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Seniors hunt for doctors
By MARINA PARR
The seniors enrolled in Medicare in Washington state are less likely to visit a doctor, are apt to spend far fewer days in the hospital and are generally healthier than their East Coast counterparts.
It all sounds pretty positive. But not in the topsy-turvy world of government programs.
The relative thrift and health of the elderly population found in Washington, and across the West Coast, has cost this region of the country in reimbursement rates.
What it boils down to is this: A doctor practicing in Coupeville will receive a smaller federal check to set a broken leg than a doctor in Miami.
The reason? In general, seniors cost less to treat on the West Coast than on the East.
Some say thats because of efficiencies. West Coast seniors are less likely to undergo expensive procedures and tests. In the past, they also were more likely to be part of a managed health plan that kept costs in check.
This inequality in reimbursement rates much of it rooted in 30-year-old data has some physicians calling foul. Others tire of complaining and move to states with better rates.
On Whidbey Island, the Medicare problem is compounded yet again because of the islands rural setting. Not only does Washington state receive less federal Medicare money per patient than say, New York, but rural places receive even less of it than urban ones.
For instance a typical office visit is reimbursed at $40.29 in King County. For Island County and the rest of Washington state it sits at $37.40, according to the state Department of Healths Office of Community and Rural Health.
Meanwhile, in San Francisco, doctors get $48.21 for the same visit.
Congress has pushed to narrow the reimbursement gap in recent years and the difference is less glaring these days than it was even four or five years ago.
There are still some disparities but not as big as they used to be, said Vince Schueler of the states Community and Rural Health office.
A study conducted by the Washington State Medical-Education and Research Foundation showed Washington ranking 42nd among the states in Medicare spending per patient. But the figures used in the study were based on 1998 rates.
These days it appears the state is far closer to the middle of the pack in per-patient spending, according to Schueler. Getting an accurate figure is difficult because the data are not reported by where the beneficiary lives, but where a managed health care plan happens to be headquartered. (In some cases one plan serves several states.) In other words, often there is no service-for-service cost comparison available.
But when looking at just one procedure in this case a typical office visit the city of Seattle does fairly well. In fact, the city rated 24th out of 93 areas carved up across the country by the federal government. The rest of the state ranked 50th, or a little bit less than average for reimbursement for an office visit.
The federal government also pays doctors a fixed amount of dollars per patient through managed care plans. These plans, also known as HMOs, are prevalent in larger, urban areas. A doctor in most places in the country, including Washington state, receives between $540 and $600 per person, per year.
But in some places the gap is much wider. For instance, a Long Island, N.Y. physician receives $870 per year for providing the same services.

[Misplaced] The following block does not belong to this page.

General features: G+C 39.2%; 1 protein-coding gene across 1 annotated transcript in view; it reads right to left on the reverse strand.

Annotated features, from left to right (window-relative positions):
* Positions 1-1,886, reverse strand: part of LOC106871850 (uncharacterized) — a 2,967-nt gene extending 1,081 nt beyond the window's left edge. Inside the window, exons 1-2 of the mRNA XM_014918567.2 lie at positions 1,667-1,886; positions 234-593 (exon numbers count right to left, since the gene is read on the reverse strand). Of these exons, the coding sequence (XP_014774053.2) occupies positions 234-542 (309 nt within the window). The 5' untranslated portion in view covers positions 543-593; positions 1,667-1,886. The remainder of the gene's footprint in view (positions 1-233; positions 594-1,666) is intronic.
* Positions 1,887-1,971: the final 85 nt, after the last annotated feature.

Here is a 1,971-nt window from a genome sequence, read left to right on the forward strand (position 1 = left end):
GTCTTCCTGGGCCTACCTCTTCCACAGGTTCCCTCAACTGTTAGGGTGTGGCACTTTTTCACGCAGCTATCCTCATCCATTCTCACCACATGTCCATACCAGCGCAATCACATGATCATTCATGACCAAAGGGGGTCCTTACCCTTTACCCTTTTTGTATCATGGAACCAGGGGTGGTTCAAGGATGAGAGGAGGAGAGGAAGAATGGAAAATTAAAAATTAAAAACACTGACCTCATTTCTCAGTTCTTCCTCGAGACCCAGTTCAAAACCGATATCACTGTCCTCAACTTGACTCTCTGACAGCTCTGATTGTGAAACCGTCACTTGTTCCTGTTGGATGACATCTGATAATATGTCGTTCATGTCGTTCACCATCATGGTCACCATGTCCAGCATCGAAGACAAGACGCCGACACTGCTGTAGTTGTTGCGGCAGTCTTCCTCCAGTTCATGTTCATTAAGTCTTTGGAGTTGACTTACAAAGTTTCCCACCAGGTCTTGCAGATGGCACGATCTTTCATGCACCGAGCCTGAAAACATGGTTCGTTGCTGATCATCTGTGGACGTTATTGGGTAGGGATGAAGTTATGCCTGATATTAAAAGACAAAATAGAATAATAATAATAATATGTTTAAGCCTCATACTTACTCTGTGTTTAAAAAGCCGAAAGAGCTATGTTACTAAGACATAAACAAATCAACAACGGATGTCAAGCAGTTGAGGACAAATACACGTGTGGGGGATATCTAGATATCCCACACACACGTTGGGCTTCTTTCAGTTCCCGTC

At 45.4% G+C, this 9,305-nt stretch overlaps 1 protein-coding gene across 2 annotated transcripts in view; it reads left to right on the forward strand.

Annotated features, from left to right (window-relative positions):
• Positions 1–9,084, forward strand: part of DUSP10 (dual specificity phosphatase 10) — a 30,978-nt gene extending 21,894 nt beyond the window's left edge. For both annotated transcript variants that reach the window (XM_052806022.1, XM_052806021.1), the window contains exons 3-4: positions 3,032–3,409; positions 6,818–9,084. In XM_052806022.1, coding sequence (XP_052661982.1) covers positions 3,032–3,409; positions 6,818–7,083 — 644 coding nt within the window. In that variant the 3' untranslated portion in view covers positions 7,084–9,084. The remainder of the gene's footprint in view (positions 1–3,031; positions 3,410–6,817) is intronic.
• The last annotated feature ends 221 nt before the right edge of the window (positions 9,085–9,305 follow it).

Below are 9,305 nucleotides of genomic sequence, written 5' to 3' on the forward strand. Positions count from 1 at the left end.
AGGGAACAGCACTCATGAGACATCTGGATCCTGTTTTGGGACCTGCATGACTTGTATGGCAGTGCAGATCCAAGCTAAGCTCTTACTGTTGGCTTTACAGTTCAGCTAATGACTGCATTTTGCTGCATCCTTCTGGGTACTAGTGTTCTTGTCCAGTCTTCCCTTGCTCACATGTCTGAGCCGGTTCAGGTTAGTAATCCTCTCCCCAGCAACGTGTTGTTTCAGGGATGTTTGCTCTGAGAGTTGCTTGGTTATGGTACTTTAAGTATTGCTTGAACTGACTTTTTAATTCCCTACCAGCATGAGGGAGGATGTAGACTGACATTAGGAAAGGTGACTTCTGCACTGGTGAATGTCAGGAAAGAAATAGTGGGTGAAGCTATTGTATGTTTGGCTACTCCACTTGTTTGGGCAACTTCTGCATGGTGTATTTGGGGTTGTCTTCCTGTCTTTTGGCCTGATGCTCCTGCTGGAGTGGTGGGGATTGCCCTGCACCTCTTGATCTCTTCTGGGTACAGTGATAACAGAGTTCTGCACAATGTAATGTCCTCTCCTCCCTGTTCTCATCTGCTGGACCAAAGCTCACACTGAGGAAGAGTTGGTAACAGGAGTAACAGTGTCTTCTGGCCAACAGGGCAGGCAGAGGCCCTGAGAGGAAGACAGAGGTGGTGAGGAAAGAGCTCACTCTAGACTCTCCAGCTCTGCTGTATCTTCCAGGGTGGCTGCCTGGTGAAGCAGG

A more pressing issue for places like Whidbey Island is the unequal number of dollars that flow to urban and rural areas. Rural areas continue to come up short, just as Washington states Medicare reimbursement rates tend to lag behind East Coast states, as a whole.
Senator Patty Murray, D-Wash., has tried to fix both problems.
Last year, Murray pushed a bill dubbed MediFair that would have lifted all below-average states to the national average. The intention was to help lesser-funded states get their hands on more Medicare money while not harming those who already do.
Her bill also would have rewarded states where doctors appear to be more efficient, resulting in healthier patients who require less expensive treatment.
Murrays bill did not make it through Congress last year and she will reintroduce it in the coming months.
In the meantime, Murray helped craft a section of a prescription drug bill that will increase the amount rural hospitals receive relative to urban ones. She also succeeded in passing another amendment to the prescription drug bill that will give Washington state a boost when calculating the cost of treating ailing seniors. Now the federal government will need to include Washington residents treated at military and veterans hospitals, a significant chunk of the population in a state with multiple military bases.
Fixing Medicare is proving to be a slow process, in part because the system is so complex, and also because changing the ways states are reimbursed is inherently political and sure to include plenty of turf wars.
If you increase reimbursement for one area then you have to decrease it somewhere else, Schueler said. The places that have the really high reimbursement rates have senators with a fair amount of seniority. Its politically difficult to take stuff away from folks ... Basically it involves some very difficult choices about who gets what.
For now, doctors in this state are making do with less money. They also are more apt to retire early or close their practices to new Medicare patients.
Even if Washingtons reimbursement rates were brought up to the national average it still doesnt ensure doctors would receive enough money to cover the costs of treating ailing seniors.
Are we paid better or worse than other parts of the country? Thats one question. The other question is are doctors being paid enough to cover their costs and thats another question entirely, Schueler said.